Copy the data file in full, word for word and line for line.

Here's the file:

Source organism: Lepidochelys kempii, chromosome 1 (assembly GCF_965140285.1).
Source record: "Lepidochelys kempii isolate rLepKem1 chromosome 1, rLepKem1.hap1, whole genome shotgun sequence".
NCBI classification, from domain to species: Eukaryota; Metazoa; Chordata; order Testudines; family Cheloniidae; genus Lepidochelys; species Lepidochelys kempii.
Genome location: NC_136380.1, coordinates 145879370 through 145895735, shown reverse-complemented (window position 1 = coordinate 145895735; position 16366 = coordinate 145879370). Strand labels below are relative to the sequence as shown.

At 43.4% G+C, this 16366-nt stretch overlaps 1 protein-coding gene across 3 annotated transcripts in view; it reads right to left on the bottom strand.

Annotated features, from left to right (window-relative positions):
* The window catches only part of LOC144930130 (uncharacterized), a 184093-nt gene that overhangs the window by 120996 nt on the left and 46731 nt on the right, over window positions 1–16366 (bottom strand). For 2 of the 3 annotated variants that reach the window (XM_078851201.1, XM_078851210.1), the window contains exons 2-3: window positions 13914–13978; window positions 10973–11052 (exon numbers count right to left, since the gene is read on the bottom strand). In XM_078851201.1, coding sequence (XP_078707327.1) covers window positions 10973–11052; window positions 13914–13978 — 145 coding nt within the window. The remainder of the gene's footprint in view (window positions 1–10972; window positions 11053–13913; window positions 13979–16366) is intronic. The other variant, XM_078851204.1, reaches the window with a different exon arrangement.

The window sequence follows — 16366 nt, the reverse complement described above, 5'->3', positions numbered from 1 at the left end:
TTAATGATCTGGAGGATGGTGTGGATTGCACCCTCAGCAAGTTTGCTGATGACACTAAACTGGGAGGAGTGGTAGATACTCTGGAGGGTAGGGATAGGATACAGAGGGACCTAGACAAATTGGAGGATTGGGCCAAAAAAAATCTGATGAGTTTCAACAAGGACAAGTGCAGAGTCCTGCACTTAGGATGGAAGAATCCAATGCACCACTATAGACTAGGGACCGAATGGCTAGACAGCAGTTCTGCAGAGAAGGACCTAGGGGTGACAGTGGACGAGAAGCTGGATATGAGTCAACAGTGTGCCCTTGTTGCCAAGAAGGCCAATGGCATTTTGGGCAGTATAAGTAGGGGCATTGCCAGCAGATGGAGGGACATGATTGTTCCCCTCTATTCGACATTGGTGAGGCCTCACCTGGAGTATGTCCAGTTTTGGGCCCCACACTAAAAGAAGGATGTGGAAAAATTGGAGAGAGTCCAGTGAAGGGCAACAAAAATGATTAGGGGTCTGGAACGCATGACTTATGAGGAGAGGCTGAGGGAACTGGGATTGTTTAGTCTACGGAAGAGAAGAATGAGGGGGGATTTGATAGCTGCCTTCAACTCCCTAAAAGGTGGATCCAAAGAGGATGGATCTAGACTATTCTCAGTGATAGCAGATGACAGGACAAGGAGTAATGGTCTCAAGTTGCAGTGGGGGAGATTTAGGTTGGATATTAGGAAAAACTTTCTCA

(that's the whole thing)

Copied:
Source organism: Lepidochelys kempii, chromosome 1 (assembly GCF_965140285.1).
Source record: "Lepidochelys kempii isolate rLepKem1 chromosome 1, rLepKem1.hap1, whole genome shotgun sequence".
NCBI classification, from domain to species: Eukaryota; Metazoa; Chordata; order Testudines; family Cheloniidae; genus Lepidochelys; species Lepidochelys kempii.
Genome location: NC_136380.1, coordinates 145879370 through 145895735, shown reverse-complemented (window position 1 = coordinate 145895735; position 16366 = coordinate 145879370). Strand labels below are relative to the sequence as shown.

At 43.4% G+C, this 16366-nt stretch overlaps 1 protein-coding gene across 3 annotated transcripts in view; it reads right to left on the bottom strand.

Annotated features, from left to right (window-relative positions):
* The window catches only part of LOC144930130 (uncharacterized), a 184093-nt gene that overhangs the window by 120996 nt on the left and 46731 nt on the right, over window positions 1–16366 (bottom strand). For 2 of the 3 annotated variants that reach the window (XM_078851201.1, XM_078851210.1), the window contains exons 2-3: window positions 13914–13978; window positions 10973–11052 (exon numbers count right to left, since the gene is read on the bottom strand). In XM_078851201.1, coding sequence (XP_078707327.1) covers window positions 10973–11052; window positions 13914–13978 — 145 coding nt within the window. The remainder of the gene's footprint in view (window positions 1–10972; window positions 11053–13913; window positions 13979–16366) is intronic. The other variant, XM_078851204.1, reaches the window with a different exon arrangement.

The window sequence follows — 16366 nt, the reverse complement described above, 5'->3', positions numbered from 1 at the left end:
TTAATGATCTGGAGGATGGTGTGGATTGCACCCTCAGCAAGTTTGCTGATGACACTAAACTGGGAGGAGTGGTAGATACTCTGGAGGGTAGGGATAGGATACAGAGGGACCTAGACAAATTGGAGGATTGGGCCAAAAAAAATCTGATGAGTTTCAACAAGGACAAGTGCAGAGTCCTGCACTTAGGATGGAAGAATCCAATGCACCACTATAGACTAGGGACCGAATGGCTAGACAGCAGTTCTGCAGAGAAGGACCTAGGGGTGACAGTGGACGAGAAGCTGGATATGAGTCAACAGTGTGCCCTTGTTGCCAAGAAGGCCAATGGCATTTTGGGCAGTATAAGTAGGGGCATTGCCAGCAGATGGAGGGACATGATTGTTCCCCTCTATTCGACATTGGTGAGGCCTCACCTGGAGTATGTCCAGTTTTGGGCCCCACACTAAAAGAAGGATGTGGAAAAATTGGAGAGAGTCCAGTGAAGGGCAACAAAAATGATTAGGGGTCTGGAACGCATGACTTATGAGGAGAGGCTGAGGGAACTGGGATTGTTTAGTCTACGGAAGAGAAGAATGAGGGGGGATTTGATAGCTGCCTTCAACTCCCTAAAAGGTGGATCCAAAGAGGATGGATCTAGACTATTCTCAGTGATAGCAGATGACAGGACAAGGAGTAATGGTCTCAAGTTGCAGTGGGGGAGATTTAGGTTGGATATTAGGAAAAACTTTCTCA